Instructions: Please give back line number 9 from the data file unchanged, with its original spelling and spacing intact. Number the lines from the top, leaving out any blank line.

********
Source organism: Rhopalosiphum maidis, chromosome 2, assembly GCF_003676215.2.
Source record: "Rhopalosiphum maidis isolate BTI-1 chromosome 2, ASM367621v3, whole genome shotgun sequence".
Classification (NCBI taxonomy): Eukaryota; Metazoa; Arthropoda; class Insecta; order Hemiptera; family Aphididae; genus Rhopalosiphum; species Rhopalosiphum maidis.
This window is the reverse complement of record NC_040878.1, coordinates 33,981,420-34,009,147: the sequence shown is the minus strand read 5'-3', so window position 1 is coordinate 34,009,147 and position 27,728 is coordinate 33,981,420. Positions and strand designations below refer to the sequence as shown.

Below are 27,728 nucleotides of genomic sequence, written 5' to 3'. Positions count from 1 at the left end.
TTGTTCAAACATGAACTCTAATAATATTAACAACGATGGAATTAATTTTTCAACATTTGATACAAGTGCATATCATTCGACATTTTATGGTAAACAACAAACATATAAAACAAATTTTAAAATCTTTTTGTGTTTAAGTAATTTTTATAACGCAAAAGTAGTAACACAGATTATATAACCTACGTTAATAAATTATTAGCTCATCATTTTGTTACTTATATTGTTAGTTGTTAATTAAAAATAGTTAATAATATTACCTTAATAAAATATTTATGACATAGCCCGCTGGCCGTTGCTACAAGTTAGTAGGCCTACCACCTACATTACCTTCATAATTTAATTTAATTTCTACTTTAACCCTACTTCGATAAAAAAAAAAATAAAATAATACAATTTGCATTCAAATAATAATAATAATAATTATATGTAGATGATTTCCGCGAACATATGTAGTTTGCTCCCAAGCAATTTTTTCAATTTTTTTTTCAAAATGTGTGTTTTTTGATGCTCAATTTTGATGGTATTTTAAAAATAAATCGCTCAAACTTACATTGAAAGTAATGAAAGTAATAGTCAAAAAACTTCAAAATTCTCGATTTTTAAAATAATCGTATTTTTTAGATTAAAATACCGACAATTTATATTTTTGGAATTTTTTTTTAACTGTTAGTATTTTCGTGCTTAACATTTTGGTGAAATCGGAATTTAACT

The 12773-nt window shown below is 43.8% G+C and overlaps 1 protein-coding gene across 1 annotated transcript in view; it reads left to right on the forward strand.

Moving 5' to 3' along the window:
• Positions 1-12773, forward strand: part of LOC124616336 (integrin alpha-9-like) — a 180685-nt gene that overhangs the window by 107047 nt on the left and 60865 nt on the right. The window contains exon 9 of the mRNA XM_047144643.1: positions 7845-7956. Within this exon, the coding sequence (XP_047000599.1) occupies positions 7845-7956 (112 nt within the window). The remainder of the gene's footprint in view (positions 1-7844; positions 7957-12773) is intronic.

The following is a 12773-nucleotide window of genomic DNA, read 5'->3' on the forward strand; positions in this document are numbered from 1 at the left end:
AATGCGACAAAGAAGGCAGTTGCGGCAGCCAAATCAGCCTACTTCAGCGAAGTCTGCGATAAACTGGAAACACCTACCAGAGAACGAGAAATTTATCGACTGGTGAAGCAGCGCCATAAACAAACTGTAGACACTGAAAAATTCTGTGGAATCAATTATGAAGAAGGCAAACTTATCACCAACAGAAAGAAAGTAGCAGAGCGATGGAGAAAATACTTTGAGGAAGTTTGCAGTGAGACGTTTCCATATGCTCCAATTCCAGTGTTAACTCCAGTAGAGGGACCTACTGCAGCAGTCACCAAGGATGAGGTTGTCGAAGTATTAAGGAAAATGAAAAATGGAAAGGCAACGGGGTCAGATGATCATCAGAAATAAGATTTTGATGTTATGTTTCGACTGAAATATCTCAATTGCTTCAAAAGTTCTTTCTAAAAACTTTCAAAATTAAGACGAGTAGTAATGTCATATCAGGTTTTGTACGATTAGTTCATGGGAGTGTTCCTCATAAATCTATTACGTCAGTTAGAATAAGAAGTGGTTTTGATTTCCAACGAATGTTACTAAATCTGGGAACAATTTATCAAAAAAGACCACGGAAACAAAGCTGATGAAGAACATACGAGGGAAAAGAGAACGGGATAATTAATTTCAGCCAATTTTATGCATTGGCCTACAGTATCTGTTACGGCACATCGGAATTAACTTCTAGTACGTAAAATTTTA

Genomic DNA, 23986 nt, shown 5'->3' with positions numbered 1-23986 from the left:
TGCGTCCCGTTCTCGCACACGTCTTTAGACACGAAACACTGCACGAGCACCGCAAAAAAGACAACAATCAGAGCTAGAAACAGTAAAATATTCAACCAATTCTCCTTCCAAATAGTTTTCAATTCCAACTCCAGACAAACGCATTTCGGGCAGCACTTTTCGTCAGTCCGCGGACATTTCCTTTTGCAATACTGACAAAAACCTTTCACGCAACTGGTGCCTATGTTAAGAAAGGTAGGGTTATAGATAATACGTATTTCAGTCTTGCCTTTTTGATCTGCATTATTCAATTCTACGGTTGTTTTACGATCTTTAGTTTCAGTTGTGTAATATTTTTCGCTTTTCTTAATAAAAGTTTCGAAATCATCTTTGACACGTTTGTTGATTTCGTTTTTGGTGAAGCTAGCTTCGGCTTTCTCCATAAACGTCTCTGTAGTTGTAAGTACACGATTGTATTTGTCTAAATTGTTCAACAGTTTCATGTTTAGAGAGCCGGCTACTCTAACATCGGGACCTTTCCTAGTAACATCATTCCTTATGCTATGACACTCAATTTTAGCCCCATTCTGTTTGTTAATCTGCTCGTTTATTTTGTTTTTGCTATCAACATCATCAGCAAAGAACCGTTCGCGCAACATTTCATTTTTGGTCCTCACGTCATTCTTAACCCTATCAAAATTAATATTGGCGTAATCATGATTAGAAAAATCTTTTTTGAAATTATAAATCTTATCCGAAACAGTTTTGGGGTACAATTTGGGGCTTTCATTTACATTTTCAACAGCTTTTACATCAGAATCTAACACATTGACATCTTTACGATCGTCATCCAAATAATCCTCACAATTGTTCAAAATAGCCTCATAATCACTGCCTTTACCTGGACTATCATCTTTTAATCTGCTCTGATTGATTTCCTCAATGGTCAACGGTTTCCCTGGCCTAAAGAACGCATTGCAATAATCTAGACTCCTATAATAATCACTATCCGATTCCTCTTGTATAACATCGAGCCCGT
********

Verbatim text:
• Positions 1-12773, forward strand: part of LOC124616336 (integrin alpha-9-like) — a 180685-nt gene that overhangs the window by 107047 nt on the left and 60865 nt on the right. The window contains exon 9 of the mRNA XM_047144643.1: positions 7845-7956. Within this exon, the coding sequence (XP_047000599.1) occupies positions 7845-7956 (112 nt within the window). The remainder of the gene's footprint in view (positions 1-7844; positions 7957-12773) is intronic.